Ōshio Heihachirō Japanese samurai, Neo-Confucianism scholar and rebel leader in the late-Edo period

Ōshio Heihachirō was a former yoriki and a Neo-Confucianist scholar of the Wang Yangming school in Osaka. Despite working for the government, he was openly against the Tokugawa regime. He is known for his role as leader in the rebellion against the Tokugawa shogunate.

Mizuno Tadakuni daimyo

Mizuno Tadakuni was a daimyō during late-Edo period Japan, who later served as chief senior councilor (Rōjū) in service to the Tokugawa shogunate. He is remembered for having instituted the Tenpō Reforms.

The shogunate rule during the Tenpō era was that of Tokugawa Ieyoshi, the 12th shōgun' of the bakufu government. His reign lasted from 1837 to 1853. During this time, many factors appeared to have seen to the decline of his health: namely, the great and devastating famine, the many rebellions rising up against the bakufu, and the swift advance of foreign influence. [4]

Tokugawa shogunate last feudal Japanese military government which existed between 1600 and 1868

The Tokugawa Shogunate, also known as the Tokugawa Bakufu (徳川幕府) and the Edo Bakufu (江戸幕府), was the last feudal Japanese military government, which existed between 1603 and 1867. The head of government was the shōgun, and each was a member of the Tokugawa clan. The Tokugawa shogunate ruled from Edo Castle and the years of the shogunate became known as the Edo period. This time is also called the Tokugawa period or pre-modern.

Tokugawa Ieyoshi Japanese shogun

Tokugawa Ieyoshi was the 12th shōgun of the Tokugawa shogunate of Japan.

Great Tenpō Famine

The Great Tenpō famine of the 1830s was a devastating term in which the whole of Japan suffered rapidly decreasing temperatures and loss of crops, and in turn, merchant prices began to spike. Many starved to death during this grim time: "The death rate for a village in the northeast rose to thirty-seven per thousand and that for the city of Takayama was nearly forty-five". [5] As crops continued to decline in the countryside, prices increased, and a shortage of supplies left people competing to survive on meager funds. [6] The rising expense of rice in particular, a staple food of the Japanese, was a firm blow to both the economy and the people, who starved because of it. Some even resorted to "eating leaves and weeds, or even straw raincoats". [7]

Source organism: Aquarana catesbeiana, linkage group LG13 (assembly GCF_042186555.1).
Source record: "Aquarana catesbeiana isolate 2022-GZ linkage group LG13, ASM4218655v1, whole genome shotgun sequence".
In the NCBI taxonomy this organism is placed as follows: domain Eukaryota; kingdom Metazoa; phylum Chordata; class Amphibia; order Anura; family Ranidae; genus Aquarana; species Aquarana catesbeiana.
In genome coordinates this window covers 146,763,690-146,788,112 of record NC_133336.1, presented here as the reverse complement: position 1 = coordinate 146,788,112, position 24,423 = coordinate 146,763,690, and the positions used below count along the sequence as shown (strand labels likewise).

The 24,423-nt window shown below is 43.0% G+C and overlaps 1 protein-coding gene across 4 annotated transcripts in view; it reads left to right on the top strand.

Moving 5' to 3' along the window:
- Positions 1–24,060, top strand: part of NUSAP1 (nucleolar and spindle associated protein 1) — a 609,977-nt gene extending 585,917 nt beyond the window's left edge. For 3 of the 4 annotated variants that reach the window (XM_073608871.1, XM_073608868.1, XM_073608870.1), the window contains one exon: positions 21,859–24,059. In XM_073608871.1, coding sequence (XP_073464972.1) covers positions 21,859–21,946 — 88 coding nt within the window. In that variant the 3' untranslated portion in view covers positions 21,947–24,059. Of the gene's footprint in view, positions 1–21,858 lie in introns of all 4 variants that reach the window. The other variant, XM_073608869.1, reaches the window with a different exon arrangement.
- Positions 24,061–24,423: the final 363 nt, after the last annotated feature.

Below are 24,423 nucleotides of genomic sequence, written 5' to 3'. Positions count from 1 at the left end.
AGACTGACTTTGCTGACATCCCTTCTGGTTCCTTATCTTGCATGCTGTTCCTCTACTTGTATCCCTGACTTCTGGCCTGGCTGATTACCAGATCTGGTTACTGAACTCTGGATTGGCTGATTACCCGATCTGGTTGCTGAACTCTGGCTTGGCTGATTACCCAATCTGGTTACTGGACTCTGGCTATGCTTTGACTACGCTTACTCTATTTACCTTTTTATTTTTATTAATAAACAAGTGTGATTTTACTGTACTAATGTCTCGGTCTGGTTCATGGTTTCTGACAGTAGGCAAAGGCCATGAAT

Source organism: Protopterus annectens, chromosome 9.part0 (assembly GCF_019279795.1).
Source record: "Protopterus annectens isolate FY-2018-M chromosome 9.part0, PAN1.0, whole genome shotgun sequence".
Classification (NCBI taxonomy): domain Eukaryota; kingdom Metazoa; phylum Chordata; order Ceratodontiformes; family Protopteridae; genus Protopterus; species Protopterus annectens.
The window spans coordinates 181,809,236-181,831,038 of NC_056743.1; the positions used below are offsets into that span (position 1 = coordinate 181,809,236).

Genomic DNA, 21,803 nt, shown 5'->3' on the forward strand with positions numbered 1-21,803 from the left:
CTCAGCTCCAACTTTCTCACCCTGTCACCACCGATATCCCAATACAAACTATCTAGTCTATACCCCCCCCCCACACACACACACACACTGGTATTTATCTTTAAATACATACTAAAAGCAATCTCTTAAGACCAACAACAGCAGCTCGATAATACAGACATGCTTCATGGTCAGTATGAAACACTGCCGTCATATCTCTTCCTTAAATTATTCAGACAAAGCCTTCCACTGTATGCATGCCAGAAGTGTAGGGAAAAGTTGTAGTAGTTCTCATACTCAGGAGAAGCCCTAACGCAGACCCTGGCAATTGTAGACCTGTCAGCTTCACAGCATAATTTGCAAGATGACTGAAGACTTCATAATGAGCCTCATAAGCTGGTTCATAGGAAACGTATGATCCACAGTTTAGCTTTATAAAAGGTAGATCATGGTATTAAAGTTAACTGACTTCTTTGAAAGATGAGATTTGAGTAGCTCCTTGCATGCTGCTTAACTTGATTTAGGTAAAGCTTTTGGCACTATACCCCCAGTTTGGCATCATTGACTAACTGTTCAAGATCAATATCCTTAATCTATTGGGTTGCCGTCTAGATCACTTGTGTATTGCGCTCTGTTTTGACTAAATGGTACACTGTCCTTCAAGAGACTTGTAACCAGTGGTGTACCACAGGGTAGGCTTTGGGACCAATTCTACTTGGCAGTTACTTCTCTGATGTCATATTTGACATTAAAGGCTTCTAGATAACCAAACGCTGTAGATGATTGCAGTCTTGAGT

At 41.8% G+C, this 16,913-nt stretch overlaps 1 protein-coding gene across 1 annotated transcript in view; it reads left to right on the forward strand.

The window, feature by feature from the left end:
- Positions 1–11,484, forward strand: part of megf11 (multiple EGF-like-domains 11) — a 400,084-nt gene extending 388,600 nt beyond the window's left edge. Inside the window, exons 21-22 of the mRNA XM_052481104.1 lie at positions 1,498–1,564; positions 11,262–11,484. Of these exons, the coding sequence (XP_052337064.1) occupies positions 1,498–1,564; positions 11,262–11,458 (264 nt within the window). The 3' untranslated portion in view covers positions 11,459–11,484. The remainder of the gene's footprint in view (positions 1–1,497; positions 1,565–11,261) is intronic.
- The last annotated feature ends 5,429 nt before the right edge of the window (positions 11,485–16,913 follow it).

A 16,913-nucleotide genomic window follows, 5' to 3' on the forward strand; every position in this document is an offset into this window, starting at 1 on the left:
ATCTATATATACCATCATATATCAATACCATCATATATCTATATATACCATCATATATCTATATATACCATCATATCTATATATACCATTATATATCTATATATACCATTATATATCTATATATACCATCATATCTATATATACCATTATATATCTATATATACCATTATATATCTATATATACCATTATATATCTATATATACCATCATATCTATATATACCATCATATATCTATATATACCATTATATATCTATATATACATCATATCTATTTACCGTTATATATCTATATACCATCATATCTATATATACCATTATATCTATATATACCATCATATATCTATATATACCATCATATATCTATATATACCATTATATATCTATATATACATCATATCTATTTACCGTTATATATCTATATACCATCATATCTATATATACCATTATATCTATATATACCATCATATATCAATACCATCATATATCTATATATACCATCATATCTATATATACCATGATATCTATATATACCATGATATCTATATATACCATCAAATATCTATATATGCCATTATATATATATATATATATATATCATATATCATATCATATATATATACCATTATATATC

The samurai also suffered the effects of the famine, dealing with lower wages from the Japanese domain governments in anticipation for challenging fiscal issues to come. To further the already dire conditions of the famine, illness eventually began to spread, and many who were starving could not resist forms of sickness such as pestilence, smallpox, measles and influenza. [6] Thousands died from hunger alone at the pinnacle of the crisis in 1836 to 1837. [7]

Rebellion

One of the rebellions sparked by the Great Tenpō famine was the Ōshio Heihachirō Rebellion. The man for whom it was named led an attempted revolt in the 1830s, and was granted the label of yonaoshi daimyojin, or "world saviour", for his attempts at moral restoration. [8] Formally a police officer and scholar, Ōshio Heihachirō (1792-1837) had requested help from Osaka city commissioners and otherwise wealthy merchants in 1837, only to be met with indifference. Shocked by his lack of success in the endeavour, Ōshio instigated an uprising to oppose those who had refused their aid. With approximately 300 followers, including poor townsfolk and peasants from various villages, Ōshio set fire to one-fifth of Osaka city. But the rebellion was suppressed in short order, forcing Ōshio to a quick end in which he committed suicide. [9]